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First-Line Treatment with Tiotropium/Olodaterol Improves Physical Activity in Patients with Treatment-Naïve Chronic Obstructive Pulmonary Disease

Authors Takahashi K, Uchida M, Kato G, Takamori A, Kinoshita T, Yoshida M, Tajiri R, Kojima K, Inoue H, Kobayashi H, Sadamatsu H, Tashiro H, Tanaka M, Hayashi S, Kawaguchi A, Kimura S, Sueoka-Aragane N, Kawayama T

Received 26 June 2020

Accepted for publication 18 August 2020

Published 14 September 2020 Volume 2020:15 Pages 2115—2126

DOI https://doi.org/10.2147/COPD.S268905

Checked for plagiarism Yes

Review by Single anonymous peer review

Peer reviewer comments 2

Editor who approved publication: Dr Richard Russell


Koichiro Takahashi,1 Masaru Uchida,2 Go Kato,3 Ayako Takamori,4 Takashi Kinoshita,5 Makoto Yoshida,6 Ryo Tajiri,4 Keisuke Kojima,7 Hiroshi Inoue,8 Hiromi Kobayashi,9 Hironori Sadamatsu,1 Hiroki Tashiro,1 Masahide Tanaka,1 Shinichiro Hayashi,10 Atsushi Kawaguchi,4,11 Shinya Kimura,1 Naoko Sueoka-Aragane,1 Tomotaka Kawayama5 Saga-naïve COPD Physical Activity Evaluation (SCOPE) Study Investigator Group

1Division of Hematology, Respiratory Medicine and Oncology, Department of Internal Medicine, Faculty of Medicine, Saga University, Saga, Japan; 2Division of Internal Medicine, Japan Community Health Care Organization Saga Central Hospital, Saga, Japan; 3Division of Respiratory Medicine, Saga Prefectural Medical Center Koseikan, Saga, Japan; 4Clinical Research Center, Saga University Hospital, Faculty of Medicine, Saga University, Saga, Japan; 5Division of Respirology, Neurology, and Rheumatology, Department of Medicine, Kurume University School of Medicine, Fukuoka, Japan; 6Division of Respiratory Medicine, National Hospital Organization Fukuoka Hospital, Fukuoka, Japan; 7Division of Internal Medicine, Imari Arita Kyouritsu Hospital, Saga, Japan; 8Division of Internal Medicine, Karatsu Red Cross Hospital, Saga, Japan; 9Division of Respiratory Medicine, National Hospital Organization East Saga Hospital, Saga, Japan; 10Division of Internal Medicine, Kouhoukai Takagi Hospital, Fukuoka, Japan; 11Education and Research Center for Community Medicine, Faculty of Medicine, Saga University, Saga, Japan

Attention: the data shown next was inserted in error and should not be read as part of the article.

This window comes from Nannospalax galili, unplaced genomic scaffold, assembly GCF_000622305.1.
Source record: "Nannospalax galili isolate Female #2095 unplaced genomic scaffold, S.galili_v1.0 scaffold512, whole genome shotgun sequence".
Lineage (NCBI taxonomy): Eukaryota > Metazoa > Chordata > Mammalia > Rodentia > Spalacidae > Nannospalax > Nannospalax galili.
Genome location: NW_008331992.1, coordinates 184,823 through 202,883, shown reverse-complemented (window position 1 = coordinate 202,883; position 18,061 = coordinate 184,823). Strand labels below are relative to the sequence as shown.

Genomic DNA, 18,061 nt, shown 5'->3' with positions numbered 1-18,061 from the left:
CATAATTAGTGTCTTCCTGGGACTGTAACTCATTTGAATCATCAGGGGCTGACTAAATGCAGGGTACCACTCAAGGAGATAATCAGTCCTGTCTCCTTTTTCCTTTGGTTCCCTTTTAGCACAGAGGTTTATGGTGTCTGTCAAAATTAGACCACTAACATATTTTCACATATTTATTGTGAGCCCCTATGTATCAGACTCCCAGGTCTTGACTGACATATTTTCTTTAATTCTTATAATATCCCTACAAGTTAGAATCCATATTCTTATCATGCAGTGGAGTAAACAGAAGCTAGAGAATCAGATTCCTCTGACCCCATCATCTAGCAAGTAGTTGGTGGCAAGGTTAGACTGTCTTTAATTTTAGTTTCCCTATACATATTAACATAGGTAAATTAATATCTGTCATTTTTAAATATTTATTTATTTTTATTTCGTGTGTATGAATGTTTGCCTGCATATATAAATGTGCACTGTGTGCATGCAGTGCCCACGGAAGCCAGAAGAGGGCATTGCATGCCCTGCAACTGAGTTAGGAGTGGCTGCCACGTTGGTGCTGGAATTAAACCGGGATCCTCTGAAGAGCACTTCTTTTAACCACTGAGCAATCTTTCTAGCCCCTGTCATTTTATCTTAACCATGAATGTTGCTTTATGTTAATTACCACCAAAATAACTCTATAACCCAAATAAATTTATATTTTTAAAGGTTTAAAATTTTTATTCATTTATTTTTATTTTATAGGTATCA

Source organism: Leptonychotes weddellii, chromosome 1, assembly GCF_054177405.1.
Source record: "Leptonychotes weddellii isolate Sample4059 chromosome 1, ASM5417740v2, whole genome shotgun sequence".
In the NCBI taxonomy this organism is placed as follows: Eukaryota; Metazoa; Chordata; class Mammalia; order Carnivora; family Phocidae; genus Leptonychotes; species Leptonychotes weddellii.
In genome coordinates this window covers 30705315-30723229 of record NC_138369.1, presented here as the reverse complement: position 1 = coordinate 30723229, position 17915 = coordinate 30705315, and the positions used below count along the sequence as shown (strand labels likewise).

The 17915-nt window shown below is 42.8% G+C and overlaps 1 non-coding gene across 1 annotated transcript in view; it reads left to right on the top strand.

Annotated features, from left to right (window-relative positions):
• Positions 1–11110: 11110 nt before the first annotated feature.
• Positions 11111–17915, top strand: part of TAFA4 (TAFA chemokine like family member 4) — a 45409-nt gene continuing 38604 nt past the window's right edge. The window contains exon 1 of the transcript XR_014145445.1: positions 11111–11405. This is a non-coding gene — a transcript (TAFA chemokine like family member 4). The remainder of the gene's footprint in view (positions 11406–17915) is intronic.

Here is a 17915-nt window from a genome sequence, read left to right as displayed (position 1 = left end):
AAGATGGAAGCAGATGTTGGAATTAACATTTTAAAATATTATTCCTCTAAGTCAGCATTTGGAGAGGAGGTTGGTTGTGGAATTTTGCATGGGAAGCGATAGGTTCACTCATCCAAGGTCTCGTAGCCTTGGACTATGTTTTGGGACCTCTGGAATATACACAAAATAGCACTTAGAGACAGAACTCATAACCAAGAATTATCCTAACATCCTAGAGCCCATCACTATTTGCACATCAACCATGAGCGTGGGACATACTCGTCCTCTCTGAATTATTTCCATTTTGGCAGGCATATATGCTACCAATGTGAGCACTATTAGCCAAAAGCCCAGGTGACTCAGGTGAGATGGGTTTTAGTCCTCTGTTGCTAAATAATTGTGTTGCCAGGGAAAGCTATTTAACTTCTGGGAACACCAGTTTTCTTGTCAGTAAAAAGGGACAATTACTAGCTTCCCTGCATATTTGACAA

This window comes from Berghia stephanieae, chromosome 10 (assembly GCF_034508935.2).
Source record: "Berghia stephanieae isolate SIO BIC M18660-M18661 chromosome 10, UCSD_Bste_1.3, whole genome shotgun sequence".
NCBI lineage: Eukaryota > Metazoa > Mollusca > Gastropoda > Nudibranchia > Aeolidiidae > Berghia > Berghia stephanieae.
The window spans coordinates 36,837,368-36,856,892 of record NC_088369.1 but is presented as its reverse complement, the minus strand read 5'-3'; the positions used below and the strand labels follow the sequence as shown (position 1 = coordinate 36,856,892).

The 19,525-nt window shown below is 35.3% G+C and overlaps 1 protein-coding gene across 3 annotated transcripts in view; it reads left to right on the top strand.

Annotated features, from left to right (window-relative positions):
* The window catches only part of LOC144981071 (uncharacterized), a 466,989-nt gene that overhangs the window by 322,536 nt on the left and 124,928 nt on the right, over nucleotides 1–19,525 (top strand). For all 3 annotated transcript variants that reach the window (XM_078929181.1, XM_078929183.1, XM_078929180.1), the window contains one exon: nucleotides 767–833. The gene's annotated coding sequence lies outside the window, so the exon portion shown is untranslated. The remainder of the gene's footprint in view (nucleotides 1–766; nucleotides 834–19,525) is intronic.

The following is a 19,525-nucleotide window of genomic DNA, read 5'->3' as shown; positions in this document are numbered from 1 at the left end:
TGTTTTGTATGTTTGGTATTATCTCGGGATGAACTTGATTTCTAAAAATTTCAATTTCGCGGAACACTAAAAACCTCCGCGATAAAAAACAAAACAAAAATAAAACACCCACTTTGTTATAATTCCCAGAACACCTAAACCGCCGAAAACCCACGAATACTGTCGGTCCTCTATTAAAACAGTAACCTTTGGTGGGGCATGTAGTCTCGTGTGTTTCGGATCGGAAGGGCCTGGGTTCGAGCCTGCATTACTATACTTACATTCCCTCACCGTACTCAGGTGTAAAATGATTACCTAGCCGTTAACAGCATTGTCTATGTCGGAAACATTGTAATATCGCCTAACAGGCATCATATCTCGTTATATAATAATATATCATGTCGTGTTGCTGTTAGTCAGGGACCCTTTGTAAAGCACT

Correspondence: Koichiro Takahashi
Division of Hematology, Respiratory Medicine and Oncology, Department of Internal Medicine, Faculty of Medicine, Saga University, 5-1-1 Nabeshima, Saga 849-8501, Japan
Email takahak@cc.saga-u.ac.jp

Background: Comparative effects on physical activity of mono and dual bronchodilators remain unclear in patients with treatment-naïve chronic obstructive pulmonary disease (COPD). We sought to compare the changes in physical activity before and after tiotropium and tiotropium/olodaterol treatment in treatment-naïve COPD patients.
Methods: A prospective, multicenter, randomized, open-labeled, and parallel interventional study was conducted. Eighty Japanese patients with treatment-naïve COPD were randomized to receive either tiotropium or tiotropium/olodaterol treatment for 12 weeks. Spirometry and dyspnea index were assessed, and COPD assessment test (CAT) and the 6-minute walk distance (6MWD) were conducted before and after treatment. Evaluation of physical activity was assessed by a triaxle accelerometer over a 2-week period before and after treatment.
Results: There were no differences in the mean age (69.8 vs 70.4 years), body mass index (BMI) (22.5 vs 22.6 kg/m2) and mean % forced expiratory volume in 1 second (%FEV1) at baseline (61.5 vs 62.6%) between the two groups. Changes in FEV1 (mean±standard error, 242.8± 28.8 mL) and transient dyspnea index (TDI) (2.4± 0.3 points) before and after tiotropium/olodaterol treatment were greater than with tiotropium treatment (104.1± 31.9 mL, p< 0.01 and 1.5± 0.3, p=0.02, respectively). Changes in the duration of physical activity with 1.0– 1.5 metabolic equivalents (METs) estimated in the sedentary position following tiotropium/olodaterol treatment (− 38.7± 14.7 min) tended to be reduced more than with tiotropium treatment (− 4.6± 10.6 min) (p=0.06), although those with ≥ 2.0 METs numerically increased with both treatments (+10.8± 7.6 min for tiotropium/olodaterol vs +8.3± 7.6 min for tiotropium, p=0.82). Tiotropium/olodaterol treatment reduced the duration of physical activity with 1.0– 1.5 METs (regression coefficient, − 43.6 [95% CI − 84.1, − 3.1], p=0.04) in a multiple regression model adjusted for cofounding factors such as age, FEV1, total CAT scores, 6MWD, and TDI.
Conclusion: This is the first study to report the impact of dual bronchodilator on physical activity in treatment-naïve COPD patients of Japanese with low BMI.

Keywords: chronic obstructive pulmonary disease, physical activity, long-acting muscarinic antagonist, long-acting beta 2 agonist

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